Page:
Nicolai: We all agree that companies want to build better products, and ship them faster, and more frequently.
Sergei: One of the challenges is having confidence, because if you’re confident then you are only limited by your tooling. If you’re confident that your changes will make it to production and not break everyone's systems, or every user's experience, then you'd be shipping every single time. So you would avoid continuous delivery, and you would do continuous deployment. Anything that goes into the main branch should eventually be automatically deployed to the production environment.
But then we face reality. Sometimes changing a single line, especially in configuration, can have a tremendous effect. We have heard famous stories about outages, even at the biggest tech companies in the world. Amazon Web Services broke down some time ago by making a single-line change.
If I was the person who made the change I would now be afraid to make a change to any line anywhere. It would also trigger a lot of activities around gaining the confidence to make changes without anything wrong because I know that I have tests, I have monitoring, and I have canary releases so that I can test it on a subset of users. And all of that comes with a lot of automation since you cannot be confident in manual processes because manual processes are prone to human errors. And the automated processes never lie as long as they are configured correctly.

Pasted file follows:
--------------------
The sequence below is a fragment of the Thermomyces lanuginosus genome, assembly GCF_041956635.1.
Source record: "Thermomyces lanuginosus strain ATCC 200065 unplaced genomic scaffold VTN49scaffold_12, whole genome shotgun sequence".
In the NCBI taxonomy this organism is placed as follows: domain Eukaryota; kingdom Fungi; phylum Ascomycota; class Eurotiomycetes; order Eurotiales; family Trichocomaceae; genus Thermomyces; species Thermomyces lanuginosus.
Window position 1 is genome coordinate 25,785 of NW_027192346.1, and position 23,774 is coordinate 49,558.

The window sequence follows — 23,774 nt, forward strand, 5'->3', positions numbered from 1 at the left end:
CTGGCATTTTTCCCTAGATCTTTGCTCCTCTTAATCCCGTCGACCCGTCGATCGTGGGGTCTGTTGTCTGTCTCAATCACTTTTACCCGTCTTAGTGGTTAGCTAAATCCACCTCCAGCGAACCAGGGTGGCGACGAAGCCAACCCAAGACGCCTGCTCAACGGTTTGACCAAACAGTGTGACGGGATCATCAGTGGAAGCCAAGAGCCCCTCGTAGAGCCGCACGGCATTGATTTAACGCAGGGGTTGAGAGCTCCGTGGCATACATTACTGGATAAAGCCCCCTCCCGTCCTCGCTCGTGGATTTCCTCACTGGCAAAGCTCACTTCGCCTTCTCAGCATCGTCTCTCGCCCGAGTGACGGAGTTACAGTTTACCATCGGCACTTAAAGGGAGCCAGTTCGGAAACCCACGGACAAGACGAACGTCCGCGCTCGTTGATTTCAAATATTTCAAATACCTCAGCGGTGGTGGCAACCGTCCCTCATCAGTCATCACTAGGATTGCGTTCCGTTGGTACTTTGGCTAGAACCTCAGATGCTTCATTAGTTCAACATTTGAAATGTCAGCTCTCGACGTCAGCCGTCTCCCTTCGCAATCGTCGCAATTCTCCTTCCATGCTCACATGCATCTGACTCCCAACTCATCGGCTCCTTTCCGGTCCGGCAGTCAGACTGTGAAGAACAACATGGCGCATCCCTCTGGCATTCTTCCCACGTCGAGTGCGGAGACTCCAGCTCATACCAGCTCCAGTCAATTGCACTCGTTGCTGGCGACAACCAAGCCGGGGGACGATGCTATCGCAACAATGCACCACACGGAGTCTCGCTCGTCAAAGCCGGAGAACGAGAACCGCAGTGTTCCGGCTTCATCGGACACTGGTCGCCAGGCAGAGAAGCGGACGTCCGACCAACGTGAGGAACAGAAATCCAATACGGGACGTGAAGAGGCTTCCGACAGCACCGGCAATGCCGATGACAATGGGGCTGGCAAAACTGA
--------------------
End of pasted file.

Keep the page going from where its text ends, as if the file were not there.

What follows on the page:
Denis: That degree of confidence is also very much connected to other factors, such as trust. But confidence is feeling good about yourself. How confident are you about pushing code somewhere to production? That’s a problem in bigger institutions such as banks.
Nicolai: We see many companies that understand that they need to get there. They need to adopt the cloud and enable agile test data management, but there are different ways to get there. For some younger companies, scale-ups, and startups, it’s a little bit easier. But for more mature organizations with arranged and established processes, it may take a little bit longer to get to shift-left testing. There is an intent to get there but it will take some time.